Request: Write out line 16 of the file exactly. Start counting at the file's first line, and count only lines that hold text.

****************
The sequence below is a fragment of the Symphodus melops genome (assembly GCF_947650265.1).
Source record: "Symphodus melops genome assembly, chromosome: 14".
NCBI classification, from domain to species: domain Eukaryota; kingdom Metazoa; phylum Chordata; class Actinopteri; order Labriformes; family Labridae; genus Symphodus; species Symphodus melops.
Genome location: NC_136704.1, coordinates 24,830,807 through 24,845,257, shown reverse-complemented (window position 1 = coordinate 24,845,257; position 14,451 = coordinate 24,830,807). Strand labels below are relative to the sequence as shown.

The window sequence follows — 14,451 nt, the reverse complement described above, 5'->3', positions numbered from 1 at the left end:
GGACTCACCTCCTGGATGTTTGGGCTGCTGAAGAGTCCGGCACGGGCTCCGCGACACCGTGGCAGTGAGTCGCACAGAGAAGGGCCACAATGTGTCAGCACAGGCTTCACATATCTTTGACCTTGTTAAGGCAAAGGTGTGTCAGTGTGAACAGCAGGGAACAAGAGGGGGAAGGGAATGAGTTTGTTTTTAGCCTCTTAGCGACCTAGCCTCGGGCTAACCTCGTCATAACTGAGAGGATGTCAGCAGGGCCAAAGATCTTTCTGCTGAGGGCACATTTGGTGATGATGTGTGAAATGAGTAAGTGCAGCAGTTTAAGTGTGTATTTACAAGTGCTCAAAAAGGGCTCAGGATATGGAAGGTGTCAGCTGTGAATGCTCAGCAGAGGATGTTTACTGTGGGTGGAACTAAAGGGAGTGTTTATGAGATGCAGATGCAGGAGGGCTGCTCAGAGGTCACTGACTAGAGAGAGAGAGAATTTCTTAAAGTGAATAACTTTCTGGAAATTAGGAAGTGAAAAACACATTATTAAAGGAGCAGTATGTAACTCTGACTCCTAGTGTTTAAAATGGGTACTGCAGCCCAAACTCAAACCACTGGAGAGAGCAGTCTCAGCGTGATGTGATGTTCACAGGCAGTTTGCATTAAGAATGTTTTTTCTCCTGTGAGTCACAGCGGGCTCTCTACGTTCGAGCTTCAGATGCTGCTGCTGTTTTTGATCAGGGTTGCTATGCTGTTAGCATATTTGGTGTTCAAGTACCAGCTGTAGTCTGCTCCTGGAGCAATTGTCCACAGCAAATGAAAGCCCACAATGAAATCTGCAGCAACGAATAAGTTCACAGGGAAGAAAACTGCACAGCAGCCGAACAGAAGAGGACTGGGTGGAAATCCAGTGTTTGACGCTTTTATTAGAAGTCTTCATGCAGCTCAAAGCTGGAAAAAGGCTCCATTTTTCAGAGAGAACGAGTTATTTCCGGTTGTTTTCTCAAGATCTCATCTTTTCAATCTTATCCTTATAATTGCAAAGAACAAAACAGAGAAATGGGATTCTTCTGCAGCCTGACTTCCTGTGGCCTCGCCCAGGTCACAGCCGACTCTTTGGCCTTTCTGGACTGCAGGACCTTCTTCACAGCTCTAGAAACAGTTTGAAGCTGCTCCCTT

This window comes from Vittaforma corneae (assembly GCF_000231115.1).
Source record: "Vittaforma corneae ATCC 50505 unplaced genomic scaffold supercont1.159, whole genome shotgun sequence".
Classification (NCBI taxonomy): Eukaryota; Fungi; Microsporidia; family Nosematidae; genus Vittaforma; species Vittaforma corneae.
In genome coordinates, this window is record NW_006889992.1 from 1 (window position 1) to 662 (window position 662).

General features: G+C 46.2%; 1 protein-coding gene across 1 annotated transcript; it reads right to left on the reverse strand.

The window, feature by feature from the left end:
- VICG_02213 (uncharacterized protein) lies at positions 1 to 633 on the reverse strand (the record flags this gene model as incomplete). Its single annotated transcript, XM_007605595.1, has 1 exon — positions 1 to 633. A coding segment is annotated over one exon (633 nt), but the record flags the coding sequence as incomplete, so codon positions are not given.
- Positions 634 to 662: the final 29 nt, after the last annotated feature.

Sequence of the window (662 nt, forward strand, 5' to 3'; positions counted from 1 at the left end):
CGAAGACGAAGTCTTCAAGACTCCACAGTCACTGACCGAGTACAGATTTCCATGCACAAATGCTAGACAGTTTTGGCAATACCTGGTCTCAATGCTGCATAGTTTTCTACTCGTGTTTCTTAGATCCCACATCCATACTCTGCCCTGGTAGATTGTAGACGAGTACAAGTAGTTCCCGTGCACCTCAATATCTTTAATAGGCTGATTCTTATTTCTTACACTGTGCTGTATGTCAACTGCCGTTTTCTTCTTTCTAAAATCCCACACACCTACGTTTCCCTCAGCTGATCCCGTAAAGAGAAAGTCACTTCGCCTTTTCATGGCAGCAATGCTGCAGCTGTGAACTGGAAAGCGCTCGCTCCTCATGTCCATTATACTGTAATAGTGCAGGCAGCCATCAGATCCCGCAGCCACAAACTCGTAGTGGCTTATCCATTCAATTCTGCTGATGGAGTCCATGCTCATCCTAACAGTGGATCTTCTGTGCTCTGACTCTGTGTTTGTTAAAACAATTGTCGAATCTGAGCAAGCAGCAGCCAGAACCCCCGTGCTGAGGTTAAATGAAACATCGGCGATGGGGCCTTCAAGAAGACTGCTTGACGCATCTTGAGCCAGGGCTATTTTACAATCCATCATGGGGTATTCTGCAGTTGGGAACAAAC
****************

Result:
CGAAGACGAAGTCTTCAAGACTCCACAGTCACTGACCGAGTACAGATTTCCATGCACAAATGCTAGACAGTTTTGGCAATACCTGGTCTCAATGCTGCATAGTTTTCTACTCGTGTTTCTTAGATCCCACATCCATACTCTGCCCTGGTAGATTGTAGACGAGTACAAGTAGTTCCCGTGCACCTCAATATCTTTAATAGGCTGATTCTTATTTCTTACACTGTGCTGTATGTCAACTGCCGTTTTCTTCTTTCTAAAATCCCACACACCTACGTTTCCCTCAGCTGATCCCGTAAAGAGAAAGTCACTTCGCCTTTTCATGGCAGCAATGCTGCAGCTGTGAACTGGAAAGCGCTCGCTCCTCATGTCCATTATACTGTAATAGTGCAGGCAGCCATCAGATCCCGCAGCCACAAACTCGTAGTGGCTTATCCATTCAATTCTGCTGATGGAGTCCATGCTCATCCTAACAGTGGATCTTCTGTGCTCTGACTCTGTGTTTGTTAAAACAATTGTCGAATCTGAGCAAGCAGCAGCCAGAACCCCCGTGCTGAGGTTAAATGAAACATCGGCGATGGGGCCTTCAAGAAGACTGCTTGACGCATCTTGAGCCAGGGCTATTTTACAATCCATCATGGGGTATTCTGCAGTTGGGAACAAAC